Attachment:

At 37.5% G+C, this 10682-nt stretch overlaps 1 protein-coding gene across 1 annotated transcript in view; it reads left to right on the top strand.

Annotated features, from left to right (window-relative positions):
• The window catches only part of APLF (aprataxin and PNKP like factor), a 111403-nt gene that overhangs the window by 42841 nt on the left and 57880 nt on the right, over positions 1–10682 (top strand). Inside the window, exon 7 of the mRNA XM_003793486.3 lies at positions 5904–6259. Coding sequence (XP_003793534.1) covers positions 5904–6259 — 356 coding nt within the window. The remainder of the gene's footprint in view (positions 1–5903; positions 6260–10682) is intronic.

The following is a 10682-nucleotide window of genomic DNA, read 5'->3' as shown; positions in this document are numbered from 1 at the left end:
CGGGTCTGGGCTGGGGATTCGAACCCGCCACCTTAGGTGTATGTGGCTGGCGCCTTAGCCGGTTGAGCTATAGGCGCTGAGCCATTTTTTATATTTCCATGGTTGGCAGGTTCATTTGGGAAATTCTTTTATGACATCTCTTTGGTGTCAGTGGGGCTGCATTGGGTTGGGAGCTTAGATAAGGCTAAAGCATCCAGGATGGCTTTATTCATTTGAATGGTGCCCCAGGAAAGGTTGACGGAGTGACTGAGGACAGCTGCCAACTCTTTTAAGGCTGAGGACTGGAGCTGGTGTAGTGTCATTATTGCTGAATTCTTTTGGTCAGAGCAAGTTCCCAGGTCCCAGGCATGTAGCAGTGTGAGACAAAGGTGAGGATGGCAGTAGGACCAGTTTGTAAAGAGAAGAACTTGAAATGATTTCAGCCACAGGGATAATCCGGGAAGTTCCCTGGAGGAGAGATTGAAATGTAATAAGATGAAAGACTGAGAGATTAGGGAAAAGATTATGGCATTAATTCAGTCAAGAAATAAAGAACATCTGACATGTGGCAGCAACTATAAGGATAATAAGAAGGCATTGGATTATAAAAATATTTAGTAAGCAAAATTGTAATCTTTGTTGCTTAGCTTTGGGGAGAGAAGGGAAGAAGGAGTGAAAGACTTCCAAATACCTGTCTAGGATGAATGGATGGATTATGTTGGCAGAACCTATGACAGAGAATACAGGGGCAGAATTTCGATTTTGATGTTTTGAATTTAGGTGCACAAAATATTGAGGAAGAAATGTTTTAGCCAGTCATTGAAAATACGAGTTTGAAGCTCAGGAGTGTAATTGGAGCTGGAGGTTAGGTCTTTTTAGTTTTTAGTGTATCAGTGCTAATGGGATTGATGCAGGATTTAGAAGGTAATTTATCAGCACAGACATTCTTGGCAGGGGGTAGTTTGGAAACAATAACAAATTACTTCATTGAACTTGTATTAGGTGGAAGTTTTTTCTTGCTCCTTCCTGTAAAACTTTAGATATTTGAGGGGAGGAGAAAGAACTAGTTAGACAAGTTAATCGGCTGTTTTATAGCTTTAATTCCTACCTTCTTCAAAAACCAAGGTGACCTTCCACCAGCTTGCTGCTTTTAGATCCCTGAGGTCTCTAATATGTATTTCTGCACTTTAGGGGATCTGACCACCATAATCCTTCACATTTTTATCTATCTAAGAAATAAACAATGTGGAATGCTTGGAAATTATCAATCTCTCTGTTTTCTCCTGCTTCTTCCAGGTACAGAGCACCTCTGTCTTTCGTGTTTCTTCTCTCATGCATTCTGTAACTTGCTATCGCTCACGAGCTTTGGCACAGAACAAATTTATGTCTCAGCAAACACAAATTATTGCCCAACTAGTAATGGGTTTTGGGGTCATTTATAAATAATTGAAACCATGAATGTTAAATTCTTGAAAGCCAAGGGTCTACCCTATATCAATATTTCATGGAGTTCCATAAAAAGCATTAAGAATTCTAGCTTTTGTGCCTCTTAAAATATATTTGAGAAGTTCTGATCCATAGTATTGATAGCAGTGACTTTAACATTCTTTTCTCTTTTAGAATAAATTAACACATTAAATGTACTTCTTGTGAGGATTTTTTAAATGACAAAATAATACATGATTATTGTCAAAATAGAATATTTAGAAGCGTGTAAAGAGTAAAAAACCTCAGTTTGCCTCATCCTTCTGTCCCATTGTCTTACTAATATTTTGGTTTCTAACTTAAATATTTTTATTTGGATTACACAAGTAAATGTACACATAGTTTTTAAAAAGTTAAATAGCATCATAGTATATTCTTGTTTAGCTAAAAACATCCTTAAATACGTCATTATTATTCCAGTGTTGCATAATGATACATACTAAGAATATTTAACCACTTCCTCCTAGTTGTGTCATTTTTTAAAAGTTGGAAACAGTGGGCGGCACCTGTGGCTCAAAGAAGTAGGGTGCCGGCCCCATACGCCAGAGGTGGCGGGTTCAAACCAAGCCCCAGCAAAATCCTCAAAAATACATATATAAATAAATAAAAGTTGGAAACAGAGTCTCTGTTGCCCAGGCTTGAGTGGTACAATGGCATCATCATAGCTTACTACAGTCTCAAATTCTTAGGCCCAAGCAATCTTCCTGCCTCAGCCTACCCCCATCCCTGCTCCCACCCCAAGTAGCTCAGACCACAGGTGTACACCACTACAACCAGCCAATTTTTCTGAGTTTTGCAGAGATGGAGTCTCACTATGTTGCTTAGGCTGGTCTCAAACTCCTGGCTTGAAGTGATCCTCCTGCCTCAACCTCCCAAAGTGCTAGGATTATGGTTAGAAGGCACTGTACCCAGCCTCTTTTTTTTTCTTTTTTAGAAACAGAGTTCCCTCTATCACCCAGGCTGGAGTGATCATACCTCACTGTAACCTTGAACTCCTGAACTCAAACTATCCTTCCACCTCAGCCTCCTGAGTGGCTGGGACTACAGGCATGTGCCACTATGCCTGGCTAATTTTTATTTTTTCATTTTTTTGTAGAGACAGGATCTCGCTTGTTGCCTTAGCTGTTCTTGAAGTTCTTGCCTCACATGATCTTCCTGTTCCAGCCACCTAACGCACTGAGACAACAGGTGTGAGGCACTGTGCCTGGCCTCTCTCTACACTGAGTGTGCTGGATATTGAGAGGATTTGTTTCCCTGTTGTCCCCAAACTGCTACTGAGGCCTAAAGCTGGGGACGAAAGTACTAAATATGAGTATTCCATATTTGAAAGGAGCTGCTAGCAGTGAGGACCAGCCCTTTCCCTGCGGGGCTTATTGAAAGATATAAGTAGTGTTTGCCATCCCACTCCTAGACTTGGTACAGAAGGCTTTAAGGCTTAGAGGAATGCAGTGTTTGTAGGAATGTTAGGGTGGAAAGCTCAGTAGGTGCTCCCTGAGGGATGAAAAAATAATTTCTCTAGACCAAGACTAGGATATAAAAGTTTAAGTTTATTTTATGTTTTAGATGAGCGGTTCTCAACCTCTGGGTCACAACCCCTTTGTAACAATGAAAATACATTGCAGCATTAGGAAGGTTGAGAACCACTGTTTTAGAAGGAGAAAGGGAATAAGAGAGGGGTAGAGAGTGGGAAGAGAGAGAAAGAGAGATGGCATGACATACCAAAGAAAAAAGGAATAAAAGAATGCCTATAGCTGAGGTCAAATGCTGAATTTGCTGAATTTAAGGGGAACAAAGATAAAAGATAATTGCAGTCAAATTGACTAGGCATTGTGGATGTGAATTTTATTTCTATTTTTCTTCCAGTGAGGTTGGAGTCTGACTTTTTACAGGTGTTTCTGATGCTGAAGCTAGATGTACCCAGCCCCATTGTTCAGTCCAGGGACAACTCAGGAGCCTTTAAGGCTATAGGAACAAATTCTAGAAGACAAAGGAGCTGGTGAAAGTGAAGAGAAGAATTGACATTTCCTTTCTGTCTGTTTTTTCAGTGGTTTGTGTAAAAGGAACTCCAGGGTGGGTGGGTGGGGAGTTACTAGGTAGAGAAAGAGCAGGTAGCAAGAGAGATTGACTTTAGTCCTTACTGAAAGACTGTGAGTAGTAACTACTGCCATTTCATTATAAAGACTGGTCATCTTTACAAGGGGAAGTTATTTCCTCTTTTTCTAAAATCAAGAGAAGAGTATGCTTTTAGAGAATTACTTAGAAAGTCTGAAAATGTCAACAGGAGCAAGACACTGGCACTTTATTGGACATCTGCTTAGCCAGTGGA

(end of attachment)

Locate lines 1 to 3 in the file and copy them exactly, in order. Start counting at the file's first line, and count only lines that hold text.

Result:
At 37.5% G+C, this 10682-nt stretch overlaps 1 protein-coding gene across 1 annotated transcript in view; it reads left to right on the top strand.

Annotated features, from left to right (window-relative positions):
• The window catches only part of APLF (aprataxin and PNKP like factor), a 111403-nt gene that overhangs the window by 42841 nt on the left and 57880 nt on the right, over positions 1–10682 (top strand). Inside the window, exon 7 of the mRNA XM_003793486.3 lies at positions 5904–6259. Coding sequence (XP_003793534.1) covers positions 5904–6259 — 356 coding nt within the window. The remainder of the gene's footprint in view (positions 1–5903; positions 6260–10682) is intronic.